Rangers draw love, inspiration from coach Tony Beasley’s cancer battle
This story originally appeared on FoxSports.com.
SURPRISE, Ariz.—A little more than a year ago, when the Texas Rangers met before their first full workout of spring training, third base coach Tony Beasley made a shocking announcement.
Beasley, 50, staggered the players and staff by informing them that he recently had been diagnosed with rectal cancer—and further stunned the room by saying that in his mind, he already had beaten the disease.
It was not false bravado—Beasley says his confidence stemmed from his strong Christian faith. His words, though, also were the product of a man whom Rangers general manager Jon Daniels describes as “a too-good-to-be-true human being.”
“You name a positive personality trait, and Tony’s got it,” Daniels says. “He handled it with such grace and dignity. It blew everyone away.”
One year later, Beasley is back with the Rangers, back after a taxing journey of chemotherapy, radiation and surgery, back in the third-base coaching box where he makes a measurable difference, back in the clubhouse where he dispenses both tough love and pure joy.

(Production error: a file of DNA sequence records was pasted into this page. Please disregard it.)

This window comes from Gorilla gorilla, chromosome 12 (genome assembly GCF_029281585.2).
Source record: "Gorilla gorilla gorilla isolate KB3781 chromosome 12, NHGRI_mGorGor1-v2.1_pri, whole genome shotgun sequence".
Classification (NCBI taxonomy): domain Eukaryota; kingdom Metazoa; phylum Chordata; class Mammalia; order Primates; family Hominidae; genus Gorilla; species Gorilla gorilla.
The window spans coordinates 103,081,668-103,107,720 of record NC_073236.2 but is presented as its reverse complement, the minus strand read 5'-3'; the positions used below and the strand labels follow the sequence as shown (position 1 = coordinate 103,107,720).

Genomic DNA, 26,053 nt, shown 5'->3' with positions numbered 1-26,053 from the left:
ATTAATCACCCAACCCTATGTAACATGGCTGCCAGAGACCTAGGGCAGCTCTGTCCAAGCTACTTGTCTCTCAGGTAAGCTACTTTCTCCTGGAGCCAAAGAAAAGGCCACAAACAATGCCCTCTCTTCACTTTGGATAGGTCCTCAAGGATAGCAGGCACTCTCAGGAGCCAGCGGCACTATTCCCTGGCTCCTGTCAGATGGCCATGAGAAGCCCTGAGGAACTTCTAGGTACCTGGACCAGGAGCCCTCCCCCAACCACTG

Beasley’s recovery is a testament not only to his faith and strength, but also to the power of a franchise to rally around one of its own—and the ability of a man to inspire those around him during his most difficult days.
Beasley had the support of his wife, Stacy, and his son, Tony Jr., 22, a senior at Hardin-Simmons University in Abilene, Texas. He had the support from every corner of the Rangers’ organization, too.
Former Rangers first baseman Prince Fielder, who would retire Aug. 10 after a second spinal-fusion surgery, reached out often to commiserate with Beasley. Third baseman Adrian Beltre, second baseman Rougned Order and first baseman Mitch Moreland also checked in regularly, as did Daniels and Beasley’s close friend of more than two decades, Rangers manager Jeff Banister.
“It would always give me a boost, to still feel connected to the team,” Beasley says.
Jamie Reed, the Rangers’ senior director of medical operations, would drive Beasley to chemotherapy during spring training, with the coach affectionately calling him, “Wife two.”